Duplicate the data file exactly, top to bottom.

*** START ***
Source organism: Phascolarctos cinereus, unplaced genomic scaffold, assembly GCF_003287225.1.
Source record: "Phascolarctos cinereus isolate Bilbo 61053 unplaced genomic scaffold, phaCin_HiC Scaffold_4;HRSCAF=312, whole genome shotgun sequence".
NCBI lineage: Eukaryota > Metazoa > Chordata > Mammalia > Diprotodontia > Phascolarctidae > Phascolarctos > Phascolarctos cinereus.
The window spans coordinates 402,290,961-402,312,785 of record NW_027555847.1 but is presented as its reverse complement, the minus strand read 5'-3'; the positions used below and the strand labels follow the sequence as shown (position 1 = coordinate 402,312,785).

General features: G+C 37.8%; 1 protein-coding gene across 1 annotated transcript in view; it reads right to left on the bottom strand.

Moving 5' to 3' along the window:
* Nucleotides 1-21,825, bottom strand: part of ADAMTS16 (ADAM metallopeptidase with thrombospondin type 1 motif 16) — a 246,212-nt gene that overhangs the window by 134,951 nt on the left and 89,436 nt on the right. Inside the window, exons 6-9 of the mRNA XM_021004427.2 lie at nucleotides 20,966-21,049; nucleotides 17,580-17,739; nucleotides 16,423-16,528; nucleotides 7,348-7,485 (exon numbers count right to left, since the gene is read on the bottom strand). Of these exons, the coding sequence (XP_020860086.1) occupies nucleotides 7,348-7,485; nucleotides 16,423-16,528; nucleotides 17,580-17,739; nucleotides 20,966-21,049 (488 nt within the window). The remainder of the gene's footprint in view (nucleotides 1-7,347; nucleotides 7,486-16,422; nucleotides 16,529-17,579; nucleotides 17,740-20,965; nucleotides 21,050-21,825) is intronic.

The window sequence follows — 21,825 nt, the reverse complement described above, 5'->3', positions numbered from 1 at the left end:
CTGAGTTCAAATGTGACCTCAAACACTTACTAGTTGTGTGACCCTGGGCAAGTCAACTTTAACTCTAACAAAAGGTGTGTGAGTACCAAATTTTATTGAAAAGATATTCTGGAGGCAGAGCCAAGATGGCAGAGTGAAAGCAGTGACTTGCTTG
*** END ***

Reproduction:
Source organism: Phascolarctos cinereus, unplaced genomic scaffold, assembly GCF_003287225.1.
Source record: "Phascolarctos cinereus isolate Bilbo 61053 unplaced genomic scaffold, phaCin_HiC Scaffold_4;HRSCAF=312, whole genome shotgun sequence".
NCBI lineage: Eukaryota > Metazoa > Chordata > Mammalia > Diprotodontia > Phascolarctidae > Phascolarctos > Phascolarctos cinereus.
The window spans coordinates 402,290,961-402,312,785 of record NW_027555847.1 but is presented as its reverse complement, the minus strand read 5'-3'; the positions used below and the strand labels follow the sequence as shown (position 1 = coordinate 402,312,785).

General features: G+C 37.8%; 1 protein-coding gene across 1 annotated transcript in view; it reads right to left on the bottom strand.

Moving 5' to 3' along the window:
* Nucleotides 1-21,825, bottom strand: part of ADAMTS16 (ADAM metallopeptidase with thrombospondin type 1 motif 16) — a 246,212-nt gene that overhangs the window by 134,951 nt on the left and 89,436 nt on the right. Inside the window, exons 6-9 of the mRNA XM_021004427.2 lie at nucleotides 20,966-21,049; nucleotides 17,580-17,739; nucleotides 16,423-16,528; nucleotides 7,348-7,485 (exon numbers count right to left, since the gene is read on the bottom strand). Of these exons, the coding sequence (XP_020860086.1) occupies nucleotides 7,348-7,485; nucleotides 16,423-16,528; nucleotides 17,580-17,739; nucleotides 20,966-21,049 (488 nt within the window). The remainder of the gene's footprint in view (nucleotides 1-7,347; nucleotides 7,486-16,422; nucleotides 16,529-17,579; nucleotides 17,740-20,965; nucleotides 21,050-21,825) is intronic.

The window sequence follows — 21,825 nt, the reverse complement described above, 5'->3', positions numbered from 1 at the left end:
CTGAGTTCAAATGTGACCTCAAACACTTACTAGTTGTGTGACCCTGGGCAAGTCAACTTTAACTCTAACAAAAGGTGTGTGAGTACCAAATTTTATTGAAAAGATATTCTGGAGGCAGAGCCAAGATGGCAGAGTGAAAGCAGTGACTTGCTTG